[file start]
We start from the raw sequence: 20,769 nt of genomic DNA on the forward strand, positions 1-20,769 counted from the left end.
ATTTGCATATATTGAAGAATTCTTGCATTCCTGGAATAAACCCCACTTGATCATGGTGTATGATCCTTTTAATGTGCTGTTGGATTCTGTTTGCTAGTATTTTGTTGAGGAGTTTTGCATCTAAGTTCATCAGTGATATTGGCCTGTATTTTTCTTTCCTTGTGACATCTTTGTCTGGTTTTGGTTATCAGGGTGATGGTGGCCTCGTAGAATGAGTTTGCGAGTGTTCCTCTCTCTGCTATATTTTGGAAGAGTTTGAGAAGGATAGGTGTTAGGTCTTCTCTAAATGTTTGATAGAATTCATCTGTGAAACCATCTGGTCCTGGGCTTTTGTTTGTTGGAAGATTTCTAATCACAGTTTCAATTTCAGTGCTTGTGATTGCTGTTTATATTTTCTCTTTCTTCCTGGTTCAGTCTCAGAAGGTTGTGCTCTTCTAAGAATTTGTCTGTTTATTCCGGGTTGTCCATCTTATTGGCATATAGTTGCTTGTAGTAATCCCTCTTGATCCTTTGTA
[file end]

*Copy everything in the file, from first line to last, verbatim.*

We start from the raw sequence: 20,769 nt of genomic DNA on the forward strand, positions 1-20,769 counted from the left end.
ATTTGCATATATTGAAGAATTCTTGCATTCCTGGAATAAACCCCACTTGATCATGGTGTATGATCCTTTTAATGTGCTGTTGGATTCTGTTTGCTAGTATTTTGTTGAGGAGTTTTGCATCTAAGTTCATCAGTGATATTGGCCTGTATTTTTCTTTCCTTGTGACATCTTTGTCTGGTTTTGGTTATCAGGGTGATGGTGGCCTCGTAGAATGAGTTTGCGAGTGTTCCTCTCTCTGCTATATTTTGGAAGAGTTTGAGAAGGATAGGTGTTAGGTCTTCTCTAAATGTTTGATAGAATTCATCTGTGAAACCATCTGGTCCTGGGCTTTTGTTTGTTGGAAGATTTCTAATCACAGTTTCAATTTCAGTGCTTGTGATTGCTGTTTATATTTTCTCTTTCTTCCTGGTTCAGTCTCAGAAGGTTGTGCTCTTCTAAGAATTTGTCTGTTTATTCCGGGTTGTCCATCTTATTGGCATATAGTTGCTTGTAGTAATCCCTCTTGATCCTTTGTA